If you want to change Washington, you need to change the type of people you send there, I told myself.

I thought I could do my part to make things a little better.

So, I launched a long-shot campaign for the people’s House, inspired by Teddy Roosevelt’s view that credit belongs to the man—or woman—in the arena.

I was so excited when I became the first Vietnamese-American women elected to Congress. I thought about all the people who had lifted me up over the years. I confess I also thought about the people who had underestimated me.

I wished my dad were alive to see what his daughter had done, so he would know his sacrifices were worth it.

I vowed to work every day to prove I was worthy of the faith my constituents had placed in me.

As my congressional career draws to a close, I am proud of my service. I hope I earned the respect of those I represent. Whether they were Democrats, Republicans, or neither. Whether they voted for me or would never dream of voting for me.

This job isn’t easy, but nothing truly worth doing ever is. There are few places where you can make such a difference in people’s lives as you can in the United States Congress.

Ask the veteran who finally received the benefit they earned—thanks to the congressional office who broke through the bureaucratic red tape.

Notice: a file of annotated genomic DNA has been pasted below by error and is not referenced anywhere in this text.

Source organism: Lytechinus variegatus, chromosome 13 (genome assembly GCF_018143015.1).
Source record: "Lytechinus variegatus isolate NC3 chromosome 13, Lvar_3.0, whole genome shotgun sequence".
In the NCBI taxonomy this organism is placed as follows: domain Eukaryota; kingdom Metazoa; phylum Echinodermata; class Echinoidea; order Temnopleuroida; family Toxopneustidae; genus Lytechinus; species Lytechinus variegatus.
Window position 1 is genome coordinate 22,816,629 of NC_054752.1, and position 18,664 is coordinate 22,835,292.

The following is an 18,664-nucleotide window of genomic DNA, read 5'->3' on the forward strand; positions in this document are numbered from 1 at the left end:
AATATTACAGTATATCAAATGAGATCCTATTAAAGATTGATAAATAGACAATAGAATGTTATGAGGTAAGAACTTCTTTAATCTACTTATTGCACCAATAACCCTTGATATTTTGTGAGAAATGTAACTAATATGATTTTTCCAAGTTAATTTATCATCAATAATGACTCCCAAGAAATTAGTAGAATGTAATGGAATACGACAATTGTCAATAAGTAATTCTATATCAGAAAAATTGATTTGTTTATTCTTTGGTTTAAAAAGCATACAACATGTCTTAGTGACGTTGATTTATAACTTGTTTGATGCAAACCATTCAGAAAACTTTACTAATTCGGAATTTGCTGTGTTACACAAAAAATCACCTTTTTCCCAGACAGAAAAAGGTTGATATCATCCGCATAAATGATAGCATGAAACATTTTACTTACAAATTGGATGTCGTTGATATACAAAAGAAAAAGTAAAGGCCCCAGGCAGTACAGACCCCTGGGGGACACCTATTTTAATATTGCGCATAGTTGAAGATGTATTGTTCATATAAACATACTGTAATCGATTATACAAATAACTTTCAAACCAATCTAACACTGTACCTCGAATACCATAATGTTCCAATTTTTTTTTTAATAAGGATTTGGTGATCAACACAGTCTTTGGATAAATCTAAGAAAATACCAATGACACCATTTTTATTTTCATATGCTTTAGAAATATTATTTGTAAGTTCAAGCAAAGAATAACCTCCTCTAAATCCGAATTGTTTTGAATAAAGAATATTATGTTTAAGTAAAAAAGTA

Ask the millions of Americans who got health and economic aid during the worst of the pandemic.

Ask the billions of people who will live on a cooler, cleaner planet because of the green investments we’ve made.

Ask the lion-hearted people of Ukraine, who defend their land with weapons we gave them because their fight is our fight.

And ask the police officers who risked their lives on January 6th and who hopefully find comfort in the fact that there is a bipartisan committee that seeks to honor their valor by telling the truth about that terrible day.

I will miss this place, and above all I will miss the people.

I’ve had wonderful colleagues, some of whom have become close friends.

My staff have been like a second family to me—loyal and devoted. We had so much fun together and achieved so much for our constituents and our country. To honor them, I am entering their names into the congressional record. Thank you, Team Murphy.

To my real family—Sean, Liem, and Maya: I love you. None of this would have been possible, or meaningful, without you. You’re going to be seeing much more of me, as you requested—and as you may come to regret.

I want to end with a word to young Americans, including young girls who look like me.

I hope you will consider government service. It requires many sacrifices, but the work is important and noble. Our nation needs good people with steady hands to steer the ship of state. People with integrity. People with common sense, who seek common ground. Patriots willing to put the public interest above their personal interests.

Representing my community and my country in Congress has been the greatest honor of my life.

Thank you—and, for the last time, I yield back.